In the summer of 2004, IFM was approached by a local food manufacturer to help evaluate the performance of the polishing lagoon at this facility.
The wastewater treatment plant is permitted to discharge 10 MGD directly into the Maumee River. The plant consists of roughing towers, sedimentation basins, Dissolved Air Flotation Systems (DAF's) and secondary trickling filters. The polishing lagoon has a 25 million gallon capacity and typically has a two to four day detention time.
It was observed by plant personnel that ammonia levels from the polishing lagoon were above their NPDES Permit limits. After initial review of the system, it was determined that ammonia levels were typically non-detectable out of the secondary trickling filters, but increasing through the lagoon.
It was likely that the lagoon was creating ammonia as the result of the lack of clarifiers or other solids separating devices following the secondary trickling filters. Sloughings from the filters were allowed to settle in the polishing lagoon, where those solids experience septicity and produce ammonia.
Initially, IFM initiated a bioaugmentation program utilizing our General Wastewater Microbes (GWM 2010) to help reduce the organics contributing to the formation of ammonia through the 25 MG lagoon. Over the course of two months, this bioaugmentation program proved to help reduce ammonia levels in the discharge. However, these favorable ammonia levels were not being met as consistently as the plant and Ohio EPA would like.
After reviewing the entire system through field and laboratory analysis, IFM determined the following:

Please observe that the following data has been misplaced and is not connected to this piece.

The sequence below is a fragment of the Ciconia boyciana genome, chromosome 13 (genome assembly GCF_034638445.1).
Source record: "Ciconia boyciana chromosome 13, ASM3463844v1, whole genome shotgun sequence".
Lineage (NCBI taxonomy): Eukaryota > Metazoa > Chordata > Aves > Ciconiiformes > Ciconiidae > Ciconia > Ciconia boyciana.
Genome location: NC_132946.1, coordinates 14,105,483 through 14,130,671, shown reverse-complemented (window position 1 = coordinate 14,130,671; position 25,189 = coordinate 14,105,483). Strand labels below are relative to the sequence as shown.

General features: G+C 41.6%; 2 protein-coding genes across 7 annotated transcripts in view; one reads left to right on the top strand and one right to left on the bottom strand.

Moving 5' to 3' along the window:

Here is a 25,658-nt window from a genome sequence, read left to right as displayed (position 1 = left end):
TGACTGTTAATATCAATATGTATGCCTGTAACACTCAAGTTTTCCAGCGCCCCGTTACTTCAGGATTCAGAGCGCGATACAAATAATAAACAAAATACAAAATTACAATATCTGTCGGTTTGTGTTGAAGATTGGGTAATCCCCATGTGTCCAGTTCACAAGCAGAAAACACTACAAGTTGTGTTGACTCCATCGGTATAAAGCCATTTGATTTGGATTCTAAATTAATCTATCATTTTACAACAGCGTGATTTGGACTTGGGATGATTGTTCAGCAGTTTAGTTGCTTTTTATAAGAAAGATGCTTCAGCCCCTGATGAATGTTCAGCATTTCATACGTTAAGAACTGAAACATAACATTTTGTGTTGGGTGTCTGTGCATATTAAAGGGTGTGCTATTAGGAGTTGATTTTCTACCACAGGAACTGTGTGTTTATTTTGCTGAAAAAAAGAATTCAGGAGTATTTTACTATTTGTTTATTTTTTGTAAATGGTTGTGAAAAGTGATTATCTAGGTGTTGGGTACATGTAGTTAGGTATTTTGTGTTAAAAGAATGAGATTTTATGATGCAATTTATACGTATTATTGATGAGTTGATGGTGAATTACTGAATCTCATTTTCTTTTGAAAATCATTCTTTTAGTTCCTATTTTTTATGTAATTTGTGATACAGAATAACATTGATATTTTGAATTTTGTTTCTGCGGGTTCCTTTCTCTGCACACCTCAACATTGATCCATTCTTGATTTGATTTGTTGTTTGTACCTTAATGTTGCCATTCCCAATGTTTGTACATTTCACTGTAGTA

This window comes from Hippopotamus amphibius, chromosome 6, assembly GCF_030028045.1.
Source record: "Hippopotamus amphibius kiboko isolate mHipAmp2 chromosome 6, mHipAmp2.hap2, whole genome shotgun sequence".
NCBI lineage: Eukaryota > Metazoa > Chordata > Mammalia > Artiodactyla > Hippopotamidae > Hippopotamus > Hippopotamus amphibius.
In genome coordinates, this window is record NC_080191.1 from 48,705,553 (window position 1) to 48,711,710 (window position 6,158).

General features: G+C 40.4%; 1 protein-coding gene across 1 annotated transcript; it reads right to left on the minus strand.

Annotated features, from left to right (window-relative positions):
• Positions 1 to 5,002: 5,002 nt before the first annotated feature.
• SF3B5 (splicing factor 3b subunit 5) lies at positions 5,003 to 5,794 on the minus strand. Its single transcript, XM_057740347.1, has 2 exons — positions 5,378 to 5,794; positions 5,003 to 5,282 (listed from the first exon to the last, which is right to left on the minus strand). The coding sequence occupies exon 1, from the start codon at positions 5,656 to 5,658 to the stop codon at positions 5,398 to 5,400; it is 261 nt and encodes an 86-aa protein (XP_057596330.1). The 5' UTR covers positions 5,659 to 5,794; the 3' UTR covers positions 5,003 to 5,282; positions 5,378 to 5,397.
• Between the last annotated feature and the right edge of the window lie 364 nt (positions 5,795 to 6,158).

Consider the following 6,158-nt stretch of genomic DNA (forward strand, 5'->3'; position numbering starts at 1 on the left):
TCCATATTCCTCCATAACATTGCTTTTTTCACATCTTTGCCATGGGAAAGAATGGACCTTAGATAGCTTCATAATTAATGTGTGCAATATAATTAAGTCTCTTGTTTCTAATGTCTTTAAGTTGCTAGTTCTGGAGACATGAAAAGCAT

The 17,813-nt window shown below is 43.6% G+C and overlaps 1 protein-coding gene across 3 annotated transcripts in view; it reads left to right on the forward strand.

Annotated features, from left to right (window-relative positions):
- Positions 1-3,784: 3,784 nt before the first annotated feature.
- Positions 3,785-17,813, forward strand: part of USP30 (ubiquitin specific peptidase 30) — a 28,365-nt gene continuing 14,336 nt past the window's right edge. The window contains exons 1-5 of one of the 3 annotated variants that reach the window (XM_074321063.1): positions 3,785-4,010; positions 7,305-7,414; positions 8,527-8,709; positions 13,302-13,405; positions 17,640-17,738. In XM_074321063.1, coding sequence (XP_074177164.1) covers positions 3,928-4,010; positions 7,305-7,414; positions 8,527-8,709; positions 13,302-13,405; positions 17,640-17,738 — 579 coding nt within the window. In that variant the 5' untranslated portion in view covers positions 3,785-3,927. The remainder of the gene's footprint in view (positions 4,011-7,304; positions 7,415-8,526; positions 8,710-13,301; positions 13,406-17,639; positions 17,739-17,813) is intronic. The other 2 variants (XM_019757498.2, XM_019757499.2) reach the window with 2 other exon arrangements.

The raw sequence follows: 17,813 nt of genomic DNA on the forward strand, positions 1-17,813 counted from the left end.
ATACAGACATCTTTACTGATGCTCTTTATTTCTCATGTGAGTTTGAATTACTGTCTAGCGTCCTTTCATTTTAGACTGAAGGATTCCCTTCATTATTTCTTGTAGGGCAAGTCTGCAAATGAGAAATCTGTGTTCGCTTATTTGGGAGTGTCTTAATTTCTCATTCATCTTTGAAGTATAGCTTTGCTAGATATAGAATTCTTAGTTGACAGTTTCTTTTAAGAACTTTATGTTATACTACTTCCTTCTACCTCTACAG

-Sloughings and TKN in the secondary filter effluent led to the formation of ammonia in the lagoon. -pH, dissolved oxygen and alkalinity were below optimum nitrification conditions. -Based on sludge judge readings, sludge accumulation was not the problem. -Aeration in the polishing lagoon consisted of floating aerators and several coarse bubble diffusers on the bottom, resulting in largely ineffective aeration.
Based on these observations, IFM suggested aeration improvements as a proper course of action. IFM along with its parent company, Poggemeyer Design Group, designed a fine bubble aeration system for the lagoon.
This system was installed in the lagoon and started up in August 2005. To achieve nitrification, the food manufacturer had to inoculate the lagoon with nitrifying and heterotrophic bacteria and increase the lagoon's alkalinity. Since this time, ammonia levels have ranged from non-detectable to 0.5 mg/l.
Biological products continue to be added to the lagoon. Additionally, bioaugmentation is being trialed at other locations of the wastewater treatment plant to reduce future loadings on the lagoon.